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U.S. Department of Transportation U.S. Department of Transportation Icon United States Department of Transportation United States Department of Transportation
FHWA Highway Safety Programs


The "Moving Ahead for Progress in the 21st Century Act" continues the Highway Safety Improvement Program as a core Federal-aid highway program based in strategic planning and resulting in data-driven decisions that reduce the occurrence of fatalities and serious injuries on our nation’s roadways. This act emphasizes the eligibility of systemic safety improvements and projects to reduce the potential for traffic-related fatalities and serious injuries on all public roads. The Systemic Safety Project Selection Tool (Systemic Tool) provides supporting information for state transportation departments and local government agencies to incorporate a systemic planning component into their existing safety management programs.

The Systemic Tool provides an overview of the role of systemic planning in the safety management process and outlines the process to select systemic safety improvements and projects. The Systemic Tool provides a framework for determining a reasonable funding distribution between spot safety and systemic safety improvements, and discusses the evaluation of systemic safety programs. The Systemic Tool is a valuable reference for state and local transportation safety practitioners working to advance the planning and implementation of systemic safety improvements. Hyperlinks in this document connect the user to valuable resources to assist with their decision-making processes.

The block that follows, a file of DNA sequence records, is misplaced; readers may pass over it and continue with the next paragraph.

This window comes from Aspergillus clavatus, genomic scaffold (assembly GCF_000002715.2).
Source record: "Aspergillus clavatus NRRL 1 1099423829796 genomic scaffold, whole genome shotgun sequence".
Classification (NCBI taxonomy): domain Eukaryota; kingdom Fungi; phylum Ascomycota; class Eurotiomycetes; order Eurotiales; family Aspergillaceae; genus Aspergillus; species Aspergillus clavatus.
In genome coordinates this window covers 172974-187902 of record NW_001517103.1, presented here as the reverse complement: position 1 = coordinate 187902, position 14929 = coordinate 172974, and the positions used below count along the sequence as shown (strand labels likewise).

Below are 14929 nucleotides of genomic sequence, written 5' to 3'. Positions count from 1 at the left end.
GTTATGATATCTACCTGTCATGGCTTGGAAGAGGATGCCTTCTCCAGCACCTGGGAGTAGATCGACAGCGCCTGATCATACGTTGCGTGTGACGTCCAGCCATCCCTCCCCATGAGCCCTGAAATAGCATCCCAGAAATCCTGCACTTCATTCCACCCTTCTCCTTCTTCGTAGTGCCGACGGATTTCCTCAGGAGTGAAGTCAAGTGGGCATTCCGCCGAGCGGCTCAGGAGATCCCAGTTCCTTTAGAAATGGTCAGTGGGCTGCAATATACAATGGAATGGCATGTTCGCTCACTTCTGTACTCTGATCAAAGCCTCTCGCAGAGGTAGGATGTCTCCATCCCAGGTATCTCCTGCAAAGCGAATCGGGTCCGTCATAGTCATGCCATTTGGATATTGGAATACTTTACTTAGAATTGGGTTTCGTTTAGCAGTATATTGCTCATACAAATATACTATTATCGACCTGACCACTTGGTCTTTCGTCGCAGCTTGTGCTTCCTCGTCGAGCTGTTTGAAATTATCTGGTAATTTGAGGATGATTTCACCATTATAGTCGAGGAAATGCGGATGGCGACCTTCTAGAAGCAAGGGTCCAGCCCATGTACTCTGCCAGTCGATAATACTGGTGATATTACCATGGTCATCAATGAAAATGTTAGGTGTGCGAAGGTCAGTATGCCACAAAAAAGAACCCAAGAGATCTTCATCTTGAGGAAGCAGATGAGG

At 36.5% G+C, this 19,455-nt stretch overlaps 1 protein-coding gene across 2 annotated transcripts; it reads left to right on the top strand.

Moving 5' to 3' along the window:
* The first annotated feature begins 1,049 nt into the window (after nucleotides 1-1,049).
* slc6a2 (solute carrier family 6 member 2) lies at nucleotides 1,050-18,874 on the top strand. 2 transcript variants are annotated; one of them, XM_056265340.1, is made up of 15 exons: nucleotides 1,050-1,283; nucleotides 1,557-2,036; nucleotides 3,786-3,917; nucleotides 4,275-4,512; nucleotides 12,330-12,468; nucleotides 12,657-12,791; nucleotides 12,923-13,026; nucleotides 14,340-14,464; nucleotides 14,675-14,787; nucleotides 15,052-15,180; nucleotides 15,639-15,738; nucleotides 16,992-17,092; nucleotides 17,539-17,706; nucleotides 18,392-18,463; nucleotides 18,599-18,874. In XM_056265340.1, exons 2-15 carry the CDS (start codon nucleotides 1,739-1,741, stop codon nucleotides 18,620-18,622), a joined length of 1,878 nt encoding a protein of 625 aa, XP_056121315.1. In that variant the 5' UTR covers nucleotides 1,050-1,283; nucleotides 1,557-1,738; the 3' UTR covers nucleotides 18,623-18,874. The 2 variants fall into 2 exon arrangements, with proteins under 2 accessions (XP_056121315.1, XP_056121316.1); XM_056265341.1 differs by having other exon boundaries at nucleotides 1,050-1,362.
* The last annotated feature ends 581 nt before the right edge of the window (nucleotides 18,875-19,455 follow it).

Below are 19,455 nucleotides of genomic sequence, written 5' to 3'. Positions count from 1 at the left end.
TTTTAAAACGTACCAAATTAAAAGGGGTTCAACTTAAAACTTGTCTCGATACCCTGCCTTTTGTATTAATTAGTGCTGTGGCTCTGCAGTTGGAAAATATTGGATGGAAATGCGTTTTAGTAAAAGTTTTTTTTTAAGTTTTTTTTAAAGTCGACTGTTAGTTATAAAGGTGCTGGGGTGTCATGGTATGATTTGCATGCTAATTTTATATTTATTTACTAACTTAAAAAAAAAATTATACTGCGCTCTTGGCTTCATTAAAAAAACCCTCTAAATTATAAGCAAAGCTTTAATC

Based on the latest research and state and local practices pertaining to systemic safety planning efforts, the Systemic Tool was developed with input from a technical oversight working group and revised based on feedback from several volunteer pilot agencies. The primary role of the technical oversight working group was to provide initial input into the scope and direction of the project and review major deliverables. Four volunteer pilot agencies then applied the systemic process documented in the Systemic Tool to their systems. The objective of this pilot effort was to assess the flexibility of the Systemic Tool by applying it to a variety of roadway systems, jurisdictions, and geographies. The feedback from these agencies and lessons learned during the pilot were incorporated into the final version of the Systemic Tool presented here. The pilot results are also incorporated via examples that are integrated throughout the Systemic Tool to illustrate its application across multiple systems.

The agencies that participated in the pilot effort are the Thurston County, Washington, Department of Public Works; the Kentucky Transportation Cabinet; the Missouri Department of Transportation; and the New York State Department of Transportation. In addition, the Minnesota Department of Transportation and the Rutgers Center for Advanced Infrastructure and Transportation provided information on their application of the systemic approach to safety. The gracious contributions and expertise of the technical oversight working group and pilot agencies will support the advancement of systemic safety planning and reduce the occurrence of and potential for fatalities and serious injuries on our nation’s roadways.